by David L. Vineyard.

   Previously on this blog: Where the Spies Are (1966).

THE LIQUIDATOR. MGM, 1965. Rod Taylor, Jill St. John, Trevor Howard, Wilfred Hyde-White, Akim Tamaroff, David Tomlinson, Eric Sykes. Song over opening credits sung by Shirley Bassey. Based on the novel by John Gardner. Director: Jack Cardiff.


   The driving Bondian theme song by Shirley Bassey, accompanied by handsomely done animated titles, lets you know what you are in for in this well done British spy spoof based on John Gardner’s Boysie Oakes novels.

   Rod Taylor is well cast as Boysie, a handsome amoral bungler, coward, and general screw-up, who is mistaken by Colonel Mostyn (Trevor Howard at his best) of MI6 for a cold blooded killer when they meet during the fall of Nazi-held Paris.

   Twenty years later Mostyn is second in command of MI6, and a series of defections and had headlines has convinced his boss (Hyde-White) that what the service needs is an executioner, a liquidator who will rid them of embarrassment before it gets that far.

   Mostyn remembers Boysie, whom he finds burying his partner (they owned a pub together) whose wife he has been having an affair with.

   Mostyn jumps to conclusions, and before he can protest, Boysie finds himself the private executioner for the British Secret Service.

   And it isn’t a bad life. He has a lush apartment, a nice stipend, a sexy sports car, a parade of beautiful girls, and there is always the sardonic Mostyn’s secretary Jill St. John — if only there wasn’t that silly rule about inter-service romance.


   Then the first problem arises. They actually want Boysie to kill some one.

   He does his best, but he just can’t manage it. But rather than give up his new life, he finds an out. Charlie Griffin is a sort of private version of Boysie, a likable Cockney (Eric Sykes) who finds this new political work both fulfilling and challenging. A perfect working relationship is formed.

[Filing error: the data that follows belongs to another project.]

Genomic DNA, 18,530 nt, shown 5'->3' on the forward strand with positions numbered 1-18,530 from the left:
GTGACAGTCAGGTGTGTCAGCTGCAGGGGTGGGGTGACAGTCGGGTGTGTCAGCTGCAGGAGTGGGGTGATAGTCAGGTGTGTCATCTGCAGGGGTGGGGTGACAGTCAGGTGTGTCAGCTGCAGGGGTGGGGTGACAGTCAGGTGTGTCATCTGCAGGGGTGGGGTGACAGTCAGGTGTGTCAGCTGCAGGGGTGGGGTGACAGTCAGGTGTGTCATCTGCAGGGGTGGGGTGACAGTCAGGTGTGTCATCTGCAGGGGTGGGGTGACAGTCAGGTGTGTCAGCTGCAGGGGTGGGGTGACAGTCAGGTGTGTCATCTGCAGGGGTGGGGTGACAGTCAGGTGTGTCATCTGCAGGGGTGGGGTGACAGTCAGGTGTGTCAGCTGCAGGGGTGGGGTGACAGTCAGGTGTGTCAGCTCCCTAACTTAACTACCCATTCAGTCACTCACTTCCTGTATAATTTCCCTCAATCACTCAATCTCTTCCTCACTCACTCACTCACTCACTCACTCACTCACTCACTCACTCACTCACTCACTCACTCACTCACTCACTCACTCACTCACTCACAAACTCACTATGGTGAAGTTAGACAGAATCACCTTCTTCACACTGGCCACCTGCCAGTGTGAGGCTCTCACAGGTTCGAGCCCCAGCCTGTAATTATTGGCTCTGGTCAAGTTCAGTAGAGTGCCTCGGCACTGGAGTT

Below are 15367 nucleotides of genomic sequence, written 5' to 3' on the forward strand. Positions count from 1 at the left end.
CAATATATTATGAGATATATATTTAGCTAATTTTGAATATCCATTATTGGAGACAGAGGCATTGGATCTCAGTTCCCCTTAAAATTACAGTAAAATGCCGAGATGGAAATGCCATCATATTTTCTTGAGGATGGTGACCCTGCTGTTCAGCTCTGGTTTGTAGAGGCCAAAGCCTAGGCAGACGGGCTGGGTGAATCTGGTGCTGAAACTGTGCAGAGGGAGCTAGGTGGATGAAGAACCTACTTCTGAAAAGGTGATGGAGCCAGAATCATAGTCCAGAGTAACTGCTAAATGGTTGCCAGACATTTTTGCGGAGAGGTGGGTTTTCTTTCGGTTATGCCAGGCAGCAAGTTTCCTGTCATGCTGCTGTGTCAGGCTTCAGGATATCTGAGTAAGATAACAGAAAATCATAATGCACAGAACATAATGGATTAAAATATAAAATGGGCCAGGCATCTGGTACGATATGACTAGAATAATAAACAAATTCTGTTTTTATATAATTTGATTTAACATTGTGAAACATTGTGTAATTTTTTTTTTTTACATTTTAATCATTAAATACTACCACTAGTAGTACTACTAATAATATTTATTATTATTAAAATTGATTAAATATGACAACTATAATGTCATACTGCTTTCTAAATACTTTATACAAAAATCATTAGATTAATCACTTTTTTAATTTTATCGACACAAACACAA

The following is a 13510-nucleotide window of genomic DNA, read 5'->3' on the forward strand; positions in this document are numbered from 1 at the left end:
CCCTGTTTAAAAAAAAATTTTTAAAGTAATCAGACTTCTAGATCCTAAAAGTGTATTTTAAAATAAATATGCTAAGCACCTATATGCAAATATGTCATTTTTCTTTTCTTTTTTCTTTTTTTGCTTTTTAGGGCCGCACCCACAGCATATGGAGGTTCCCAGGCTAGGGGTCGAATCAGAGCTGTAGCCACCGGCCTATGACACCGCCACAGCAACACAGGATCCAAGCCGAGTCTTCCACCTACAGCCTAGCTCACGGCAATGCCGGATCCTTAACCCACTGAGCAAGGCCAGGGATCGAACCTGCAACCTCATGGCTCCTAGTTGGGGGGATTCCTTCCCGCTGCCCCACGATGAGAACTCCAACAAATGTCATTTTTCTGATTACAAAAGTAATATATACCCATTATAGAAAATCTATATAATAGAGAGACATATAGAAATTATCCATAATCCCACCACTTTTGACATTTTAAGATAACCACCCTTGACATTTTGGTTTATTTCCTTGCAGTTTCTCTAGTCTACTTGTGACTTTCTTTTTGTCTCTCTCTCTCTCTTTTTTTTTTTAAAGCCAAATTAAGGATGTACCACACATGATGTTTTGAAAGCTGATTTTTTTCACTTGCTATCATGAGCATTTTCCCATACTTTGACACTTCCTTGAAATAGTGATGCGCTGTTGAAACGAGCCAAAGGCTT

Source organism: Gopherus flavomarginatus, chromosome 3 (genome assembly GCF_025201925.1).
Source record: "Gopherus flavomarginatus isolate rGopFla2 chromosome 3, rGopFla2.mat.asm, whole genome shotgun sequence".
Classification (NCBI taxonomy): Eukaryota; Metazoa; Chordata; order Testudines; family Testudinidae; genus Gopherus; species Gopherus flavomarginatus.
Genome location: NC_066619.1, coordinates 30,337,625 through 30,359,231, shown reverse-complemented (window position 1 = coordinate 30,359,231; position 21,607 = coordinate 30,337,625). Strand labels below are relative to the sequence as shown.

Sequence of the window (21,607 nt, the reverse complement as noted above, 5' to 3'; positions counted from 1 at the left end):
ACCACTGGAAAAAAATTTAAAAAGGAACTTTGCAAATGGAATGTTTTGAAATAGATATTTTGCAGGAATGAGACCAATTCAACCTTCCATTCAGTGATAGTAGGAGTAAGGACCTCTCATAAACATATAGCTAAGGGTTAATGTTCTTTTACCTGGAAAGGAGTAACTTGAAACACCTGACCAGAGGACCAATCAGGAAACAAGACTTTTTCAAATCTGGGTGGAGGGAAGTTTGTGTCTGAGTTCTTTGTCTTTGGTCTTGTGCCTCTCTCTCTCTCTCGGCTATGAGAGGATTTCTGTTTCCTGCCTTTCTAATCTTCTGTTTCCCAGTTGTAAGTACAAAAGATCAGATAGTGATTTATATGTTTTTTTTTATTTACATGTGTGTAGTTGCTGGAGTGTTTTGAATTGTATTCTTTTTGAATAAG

Seems Boysie has it all now. If he could only control that libido.

   Which is the one thing he can’t control. So he plans a little getaway with St. John on the Cote d’Azur. Just pull the wool over Mostyn’s eyes and have a little fun.


   You know that won’t go well, and it doesn’t. Boysie is captured by a Soviet agent (Akim Tamiroff) and rescued by an annoying David Tomlinson, who puts him and St. John under house arrest.

   But Boysie is as lucky as usual. They need him. There is a mission, a security test at an RAF base (wouldn’t you know it, just the idea of flying makes Boysie deathly ill), a mock assassination of the Duke of Edinburgh, Prince Philip.

   Which is how Boysie ends up the only conscious person on a top secret RAF fighter plane with no idea how to land the thing.

   Thanks to the cast and a script that closely follows Gardner’s novel, this spy spoof works both as a send-up of Bond and as damn good spy film on its own.


   Taylor’s way around a reaction shot and his ability to look dashing and frightened out of his wits at the same time make him an ideal Boysie, and the direction by former cinematographer Cardiff is tight and well paced.

   Howard, St. John ( who never got her due as an actress), Sykes, and Tomlinson are all superior, and you will find yourself humming the title song even if you don’t want to.

   Gardner, a former commando who turned leftist Church of England reverend, wrote Boysie as a reaction to the Bond phenomena, proving himself a serious suspense and spy novelist. He guided Boysie, Moystn, and Griffin through ten novels with ironic endings, and then in the greatest irony, he ended up writing fourteen books about James Bond himself.

   Boysie never made it to the screen again, but this was still one of the brightest moments of the spy craze.

Coming soon:

   Agent 8 3/4 (1964) with Dirk Bogarde and Sylvia Koscina.

Editorial Comment: For my review of this same film, check it out here, posted in July of last year on this blog.